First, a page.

[Herald Interview] ‘Tip of iceberg’: Sundance co-founder speaks out against Weinstein
Sterling Van Wagenen addresses Busan film fest’s identity and diversity in film
Published : Oct 13, 2017 - 20:18
Updated : Oct 15, 2017 - 21:48
BUSAN -- Sundance Film Festival co-founder Sterling Van Wagenen joined the growing number of film industry insiders speaking out against film producer Harvey Weinstein, whose long history of sexual harassment has shaken up Hollywood.

“I think it’s just the tip of the iceberg,” Sterling told The Korea Herald in Busan on Friday, addressing revelations made by the New York Times and New Yorker as well as numerous actresses. 

Sterling Van Wagenen speaks with The Korea Herald at Novotel Ambassador Haeundae in Busan on Friday. (Park Ju-young/The Korea Herald)

The filmmaker is in Busan with students from the new media and film program launched this year at the University of Utah Asia Campus located in Songdo, Incheon. Sterling is a professor of media and film at the University of Utah, Salt Lake City.

“The fact that his star fell so far, so fast, is a big warning to other actors and executives in the film business, that it is no longer possible to get away with that kind of behavior,” Sterling said.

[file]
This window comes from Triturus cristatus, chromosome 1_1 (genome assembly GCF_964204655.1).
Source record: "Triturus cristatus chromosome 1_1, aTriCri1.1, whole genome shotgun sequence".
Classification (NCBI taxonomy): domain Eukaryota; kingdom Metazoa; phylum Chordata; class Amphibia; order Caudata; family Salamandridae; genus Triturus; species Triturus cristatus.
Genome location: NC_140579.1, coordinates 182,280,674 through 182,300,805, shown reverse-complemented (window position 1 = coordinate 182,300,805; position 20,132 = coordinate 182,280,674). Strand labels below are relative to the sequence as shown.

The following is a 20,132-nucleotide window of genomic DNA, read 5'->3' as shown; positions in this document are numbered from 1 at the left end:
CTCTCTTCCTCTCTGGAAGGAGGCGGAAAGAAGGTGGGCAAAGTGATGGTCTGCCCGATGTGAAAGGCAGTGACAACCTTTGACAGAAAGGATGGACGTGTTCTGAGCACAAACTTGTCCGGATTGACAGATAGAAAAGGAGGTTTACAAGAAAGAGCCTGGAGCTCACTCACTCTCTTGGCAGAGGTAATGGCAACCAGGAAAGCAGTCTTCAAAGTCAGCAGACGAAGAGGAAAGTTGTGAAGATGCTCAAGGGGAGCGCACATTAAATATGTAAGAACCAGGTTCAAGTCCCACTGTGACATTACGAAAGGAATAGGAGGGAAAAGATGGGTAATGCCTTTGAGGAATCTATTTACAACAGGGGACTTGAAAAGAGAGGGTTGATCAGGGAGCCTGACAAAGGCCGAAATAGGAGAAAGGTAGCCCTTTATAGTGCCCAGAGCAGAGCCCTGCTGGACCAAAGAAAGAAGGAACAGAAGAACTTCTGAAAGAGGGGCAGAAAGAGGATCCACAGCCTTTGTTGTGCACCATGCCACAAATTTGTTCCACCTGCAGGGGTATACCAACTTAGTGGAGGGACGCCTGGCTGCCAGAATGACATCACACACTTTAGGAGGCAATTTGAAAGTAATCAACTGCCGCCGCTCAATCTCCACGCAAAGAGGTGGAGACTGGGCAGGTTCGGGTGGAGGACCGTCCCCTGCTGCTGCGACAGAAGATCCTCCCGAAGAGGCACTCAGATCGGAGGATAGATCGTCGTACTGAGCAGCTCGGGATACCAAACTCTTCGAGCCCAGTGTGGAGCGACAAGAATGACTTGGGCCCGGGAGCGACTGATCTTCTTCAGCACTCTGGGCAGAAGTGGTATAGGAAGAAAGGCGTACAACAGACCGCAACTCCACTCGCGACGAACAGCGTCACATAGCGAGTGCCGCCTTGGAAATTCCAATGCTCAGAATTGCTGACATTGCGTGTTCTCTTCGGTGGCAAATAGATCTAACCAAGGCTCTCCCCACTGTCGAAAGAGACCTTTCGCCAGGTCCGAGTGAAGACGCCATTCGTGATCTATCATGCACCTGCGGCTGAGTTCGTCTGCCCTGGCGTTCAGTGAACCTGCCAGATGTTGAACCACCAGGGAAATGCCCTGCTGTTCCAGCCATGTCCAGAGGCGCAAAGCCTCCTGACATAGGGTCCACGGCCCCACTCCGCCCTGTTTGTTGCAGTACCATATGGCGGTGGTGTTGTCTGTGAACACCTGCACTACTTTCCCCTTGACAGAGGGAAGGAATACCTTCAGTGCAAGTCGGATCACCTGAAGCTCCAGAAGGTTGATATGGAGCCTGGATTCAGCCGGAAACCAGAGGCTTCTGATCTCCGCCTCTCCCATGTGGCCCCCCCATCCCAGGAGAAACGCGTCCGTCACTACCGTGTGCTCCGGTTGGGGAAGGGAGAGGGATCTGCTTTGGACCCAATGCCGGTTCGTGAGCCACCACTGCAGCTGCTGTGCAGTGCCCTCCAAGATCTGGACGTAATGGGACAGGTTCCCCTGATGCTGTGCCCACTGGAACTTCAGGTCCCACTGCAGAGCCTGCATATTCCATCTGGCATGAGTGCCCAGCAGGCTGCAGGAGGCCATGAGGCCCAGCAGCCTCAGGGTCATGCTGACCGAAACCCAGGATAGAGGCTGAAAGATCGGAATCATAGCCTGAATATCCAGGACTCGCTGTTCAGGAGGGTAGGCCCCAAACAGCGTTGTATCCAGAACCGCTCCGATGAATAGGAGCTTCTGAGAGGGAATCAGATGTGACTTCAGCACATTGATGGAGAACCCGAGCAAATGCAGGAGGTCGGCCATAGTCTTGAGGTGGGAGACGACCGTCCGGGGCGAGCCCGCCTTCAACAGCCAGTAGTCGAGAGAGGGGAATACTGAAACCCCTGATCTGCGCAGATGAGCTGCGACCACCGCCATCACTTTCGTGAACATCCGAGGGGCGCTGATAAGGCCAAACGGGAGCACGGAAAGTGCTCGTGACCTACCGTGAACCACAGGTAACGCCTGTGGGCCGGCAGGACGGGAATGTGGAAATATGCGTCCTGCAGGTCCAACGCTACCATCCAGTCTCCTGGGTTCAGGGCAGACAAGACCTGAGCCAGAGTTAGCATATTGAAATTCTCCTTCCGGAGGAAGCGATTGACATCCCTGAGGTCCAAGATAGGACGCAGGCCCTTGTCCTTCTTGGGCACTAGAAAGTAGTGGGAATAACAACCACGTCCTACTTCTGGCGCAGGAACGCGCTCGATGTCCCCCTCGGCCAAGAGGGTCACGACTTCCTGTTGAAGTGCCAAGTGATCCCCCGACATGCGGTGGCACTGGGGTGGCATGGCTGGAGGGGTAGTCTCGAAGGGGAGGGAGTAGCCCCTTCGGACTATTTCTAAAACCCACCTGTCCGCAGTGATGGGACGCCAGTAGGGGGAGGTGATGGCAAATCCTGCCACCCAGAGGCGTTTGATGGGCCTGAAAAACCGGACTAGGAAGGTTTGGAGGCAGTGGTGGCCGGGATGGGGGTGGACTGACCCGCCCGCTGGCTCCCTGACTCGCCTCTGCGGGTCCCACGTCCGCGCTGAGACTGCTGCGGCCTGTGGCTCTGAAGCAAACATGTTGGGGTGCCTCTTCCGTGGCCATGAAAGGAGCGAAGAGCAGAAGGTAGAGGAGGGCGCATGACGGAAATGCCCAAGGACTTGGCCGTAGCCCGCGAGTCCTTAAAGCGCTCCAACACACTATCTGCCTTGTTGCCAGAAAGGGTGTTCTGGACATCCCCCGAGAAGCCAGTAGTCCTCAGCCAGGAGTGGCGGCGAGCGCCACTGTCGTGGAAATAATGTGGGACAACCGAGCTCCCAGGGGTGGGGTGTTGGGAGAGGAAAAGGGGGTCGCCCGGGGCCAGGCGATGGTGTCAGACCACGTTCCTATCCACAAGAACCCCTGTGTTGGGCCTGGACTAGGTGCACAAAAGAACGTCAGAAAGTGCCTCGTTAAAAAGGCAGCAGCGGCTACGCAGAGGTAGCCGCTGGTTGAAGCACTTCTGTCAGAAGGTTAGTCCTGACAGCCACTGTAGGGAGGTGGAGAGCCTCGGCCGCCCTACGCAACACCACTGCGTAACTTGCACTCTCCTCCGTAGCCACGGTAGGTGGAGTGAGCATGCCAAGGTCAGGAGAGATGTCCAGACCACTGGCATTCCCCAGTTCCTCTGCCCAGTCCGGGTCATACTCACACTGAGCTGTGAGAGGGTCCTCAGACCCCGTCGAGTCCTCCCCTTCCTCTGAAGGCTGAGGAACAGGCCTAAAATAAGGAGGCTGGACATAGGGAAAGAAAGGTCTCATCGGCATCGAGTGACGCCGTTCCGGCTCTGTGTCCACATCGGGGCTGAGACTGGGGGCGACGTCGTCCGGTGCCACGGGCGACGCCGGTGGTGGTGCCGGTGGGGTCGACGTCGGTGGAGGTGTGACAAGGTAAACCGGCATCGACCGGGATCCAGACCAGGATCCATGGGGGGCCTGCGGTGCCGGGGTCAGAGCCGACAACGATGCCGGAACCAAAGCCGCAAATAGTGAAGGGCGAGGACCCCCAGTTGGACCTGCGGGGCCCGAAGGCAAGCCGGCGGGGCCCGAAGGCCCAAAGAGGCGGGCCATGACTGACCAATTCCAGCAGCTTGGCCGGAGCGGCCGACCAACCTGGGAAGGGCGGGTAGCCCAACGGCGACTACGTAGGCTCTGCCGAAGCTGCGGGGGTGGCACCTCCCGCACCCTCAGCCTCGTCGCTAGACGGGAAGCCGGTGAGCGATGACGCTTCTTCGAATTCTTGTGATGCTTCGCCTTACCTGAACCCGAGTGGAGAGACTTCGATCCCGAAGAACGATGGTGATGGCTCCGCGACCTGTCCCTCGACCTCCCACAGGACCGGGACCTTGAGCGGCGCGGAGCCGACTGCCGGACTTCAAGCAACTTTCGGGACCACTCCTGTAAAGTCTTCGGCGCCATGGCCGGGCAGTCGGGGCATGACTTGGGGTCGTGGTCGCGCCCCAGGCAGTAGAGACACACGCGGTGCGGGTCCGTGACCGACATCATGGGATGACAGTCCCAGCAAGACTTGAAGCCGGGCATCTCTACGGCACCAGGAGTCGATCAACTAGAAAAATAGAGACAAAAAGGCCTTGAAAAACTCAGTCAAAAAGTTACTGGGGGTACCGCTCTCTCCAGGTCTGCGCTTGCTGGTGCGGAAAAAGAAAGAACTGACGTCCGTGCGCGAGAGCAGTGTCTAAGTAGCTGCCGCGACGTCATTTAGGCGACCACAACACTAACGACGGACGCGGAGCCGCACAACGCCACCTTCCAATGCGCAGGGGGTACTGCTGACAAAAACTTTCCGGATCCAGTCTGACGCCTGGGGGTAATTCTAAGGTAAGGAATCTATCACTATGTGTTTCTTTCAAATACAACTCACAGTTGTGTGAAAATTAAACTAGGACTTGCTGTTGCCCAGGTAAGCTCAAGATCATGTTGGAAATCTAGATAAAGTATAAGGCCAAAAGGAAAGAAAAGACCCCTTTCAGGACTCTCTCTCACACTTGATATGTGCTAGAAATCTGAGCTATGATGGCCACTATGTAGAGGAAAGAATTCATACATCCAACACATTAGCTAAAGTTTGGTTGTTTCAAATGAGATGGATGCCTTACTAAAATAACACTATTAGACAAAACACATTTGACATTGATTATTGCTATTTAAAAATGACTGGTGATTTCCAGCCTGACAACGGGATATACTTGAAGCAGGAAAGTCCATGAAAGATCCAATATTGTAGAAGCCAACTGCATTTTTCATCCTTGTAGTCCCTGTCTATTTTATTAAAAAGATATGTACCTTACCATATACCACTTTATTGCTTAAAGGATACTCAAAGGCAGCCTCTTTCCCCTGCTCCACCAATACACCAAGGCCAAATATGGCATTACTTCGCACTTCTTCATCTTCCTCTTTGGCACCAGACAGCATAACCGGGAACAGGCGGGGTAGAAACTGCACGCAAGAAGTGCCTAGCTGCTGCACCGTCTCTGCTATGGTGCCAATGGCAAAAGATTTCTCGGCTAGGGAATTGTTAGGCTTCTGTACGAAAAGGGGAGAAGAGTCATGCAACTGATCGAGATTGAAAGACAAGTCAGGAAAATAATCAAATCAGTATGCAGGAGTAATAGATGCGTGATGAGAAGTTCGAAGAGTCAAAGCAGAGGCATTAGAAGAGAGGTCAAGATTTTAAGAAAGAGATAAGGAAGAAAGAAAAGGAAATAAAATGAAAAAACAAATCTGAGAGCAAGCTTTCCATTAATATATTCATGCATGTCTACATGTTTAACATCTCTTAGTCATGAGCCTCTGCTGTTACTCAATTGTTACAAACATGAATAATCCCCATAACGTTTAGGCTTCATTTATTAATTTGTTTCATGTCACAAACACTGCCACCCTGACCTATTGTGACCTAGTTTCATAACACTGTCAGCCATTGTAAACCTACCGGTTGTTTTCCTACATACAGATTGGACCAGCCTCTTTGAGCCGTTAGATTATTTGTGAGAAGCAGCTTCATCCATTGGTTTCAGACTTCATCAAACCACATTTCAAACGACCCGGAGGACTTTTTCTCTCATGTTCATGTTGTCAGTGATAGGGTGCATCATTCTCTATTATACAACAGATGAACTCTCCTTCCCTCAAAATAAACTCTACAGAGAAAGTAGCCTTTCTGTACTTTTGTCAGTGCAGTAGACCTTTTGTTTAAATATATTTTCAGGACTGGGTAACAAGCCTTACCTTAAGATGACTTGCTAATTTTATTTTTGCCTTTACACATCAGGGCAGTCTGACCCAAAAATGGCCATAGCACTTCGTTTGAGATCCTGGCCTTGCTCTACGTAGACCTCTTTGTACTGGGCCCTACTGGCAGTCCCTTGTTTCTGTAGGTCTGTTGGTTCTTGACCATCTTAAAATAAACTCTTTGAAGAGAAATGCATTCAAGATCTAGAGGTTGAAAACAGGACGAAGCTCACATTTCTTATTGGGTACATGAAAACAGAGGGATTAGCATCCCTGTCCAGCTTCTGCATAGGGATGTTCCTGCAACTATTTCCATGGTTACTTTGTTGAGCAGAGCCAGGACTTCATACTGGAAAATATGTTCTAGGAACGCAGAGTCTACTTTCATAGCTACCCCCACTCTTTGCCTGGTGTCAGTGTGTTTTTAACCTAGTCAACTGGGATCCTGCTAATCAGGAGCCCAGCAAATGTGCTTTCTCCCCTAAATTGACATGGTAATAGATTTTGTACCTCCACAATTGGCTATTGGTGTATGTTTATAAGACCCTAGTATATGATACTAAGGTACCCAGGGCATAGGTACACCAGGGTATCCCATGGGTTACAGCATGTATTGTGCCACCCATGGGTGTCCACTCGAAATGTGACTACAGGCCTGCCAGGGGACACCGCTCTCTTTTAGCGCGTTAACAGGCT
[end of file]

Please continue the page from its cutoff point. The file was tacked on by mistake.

Such instances are a “fairly common thing” in the film business, he said.

“Take the cover off of Hollywood, and I think we’ll see how many women have been abused and forced into those situations.”

Sterling co-founded the Sundance Film Festival with actor Robert Redford in 1985. Today, the event is an iconic venue for indie films and stands at the forefront of diversity in cinema.
Sterling Van Wagenen speaks with The Korea Herald at Novotel Ambassador Haeundae in Busan on Friday. (Park Ju-young/The Korea Herald)

The festival originally showcased films that spotlighted specific regions in the US. “We felt that this diverse view would show ... an America that Hollywood films -- very homogenous -- failed to show.”

Since then, the event has become an arena for low-budget, independent films that deal with a myriad of niche subjects. “That diversity is part of the reason the festival is so successful.”

Sundance, which originally kicked off with governmental funding, has evolved to become self-sufficient through ticket sales and sponsorships, Sterling said.

“But there were never any strings attached to the government funding, nor should there be,” the filmmaker said.

The Busan International Film Festival, which is taking place here through Oct. 21, has also become established as a recognizable landmark in global cinema, he said.

“In terms of supporting and finding new talent in Asia, I believe that (BIFF) is the premier event. It offers excellent grants for script development, production, post-production and more.”

There is a unique identity and mood to BIFF that the festival could capitalize on, Sterling noted.

“I was struck by how available (the festival) was to so many cinema lovers, not just the social elite,” said Sterling of the BIFF opening ceremony that took place at the Busan Cinema Center’s outdoor stage Thursday evening.

“Typically these opening night events in Cannes or New York, they’re for big donors or the film world’s elite. But I was amazed that so many average audiences were able to buy tickets and get in to participate. You have this wonderful cross-section of people.”

By Rumy Doo (doo@heraldcorp.com)
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